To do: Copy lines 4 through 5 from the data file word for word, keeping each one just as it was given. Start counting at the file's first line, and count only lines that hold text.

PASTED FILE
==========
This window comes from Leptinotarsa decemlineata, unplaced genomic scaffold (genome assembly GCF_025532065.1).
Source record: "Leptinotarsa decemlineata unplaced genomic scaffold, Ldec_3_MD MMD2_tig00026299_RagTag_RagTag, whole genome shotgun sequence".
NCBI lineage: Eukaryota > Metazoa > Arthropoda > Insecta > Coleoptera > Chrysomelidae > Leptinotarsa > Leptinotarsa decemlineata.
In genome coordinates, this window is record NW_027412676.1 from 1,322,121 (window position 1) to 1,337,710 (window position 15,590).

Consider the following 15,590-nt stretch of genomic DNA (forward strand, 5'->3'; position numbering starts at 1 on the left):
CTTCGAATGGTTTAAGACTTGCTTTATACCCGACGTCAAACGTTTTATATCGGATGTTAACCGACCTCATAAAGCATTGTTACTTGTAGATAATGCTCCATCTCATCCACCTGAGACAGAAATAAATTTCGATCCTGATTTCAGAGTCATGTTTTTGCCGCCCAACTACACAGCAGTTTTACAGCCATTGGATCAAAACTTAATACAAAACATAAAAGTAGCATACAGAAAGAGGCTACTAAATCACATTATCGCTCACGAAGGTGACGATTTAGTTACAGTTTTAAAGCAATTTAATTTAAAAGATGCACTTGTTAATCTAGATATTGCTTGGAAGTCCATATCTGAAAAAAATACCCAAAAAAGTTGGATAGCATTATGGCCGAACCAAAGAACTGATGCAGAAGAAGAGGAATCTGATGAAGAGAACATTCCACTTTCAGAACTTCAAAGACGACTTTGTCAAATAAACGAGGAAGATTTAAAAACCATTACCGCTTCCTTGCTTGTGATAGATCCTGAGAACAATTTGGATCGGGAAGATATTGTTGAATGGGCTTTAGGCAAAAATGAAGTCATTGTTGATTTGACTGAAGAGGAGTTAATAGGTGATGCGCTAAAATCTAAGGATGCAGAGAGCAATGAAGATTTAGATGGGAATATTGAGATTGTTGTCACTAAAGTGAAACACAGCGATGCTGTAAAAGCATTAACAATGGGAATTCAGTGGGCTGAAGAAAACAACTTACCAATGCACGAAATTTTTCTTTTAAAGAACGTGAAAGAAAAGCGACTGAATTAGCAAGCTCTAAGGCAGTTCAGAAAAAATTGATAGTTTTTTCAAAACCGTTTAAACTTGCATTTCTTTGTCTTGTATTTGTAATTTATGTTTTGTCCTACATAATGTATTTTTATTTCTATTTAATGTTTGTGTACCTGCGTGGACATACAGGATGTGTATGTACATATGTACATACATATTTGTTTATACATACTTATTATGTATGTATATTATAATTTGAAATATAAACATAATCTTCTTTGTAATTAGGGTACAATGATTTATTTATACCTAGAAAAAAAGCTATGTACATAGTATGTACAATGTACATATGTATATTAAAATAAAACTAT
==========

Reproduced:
In genome coordinates, this window is record NW_027412676.1 from 1,322,121 (window position 1) to 1,337,710 (window position 15,590).

Consider the following 15,590-nt stretch of genomic DNA (forward strand, 5'->3'; position numbering starts at 1 on the left):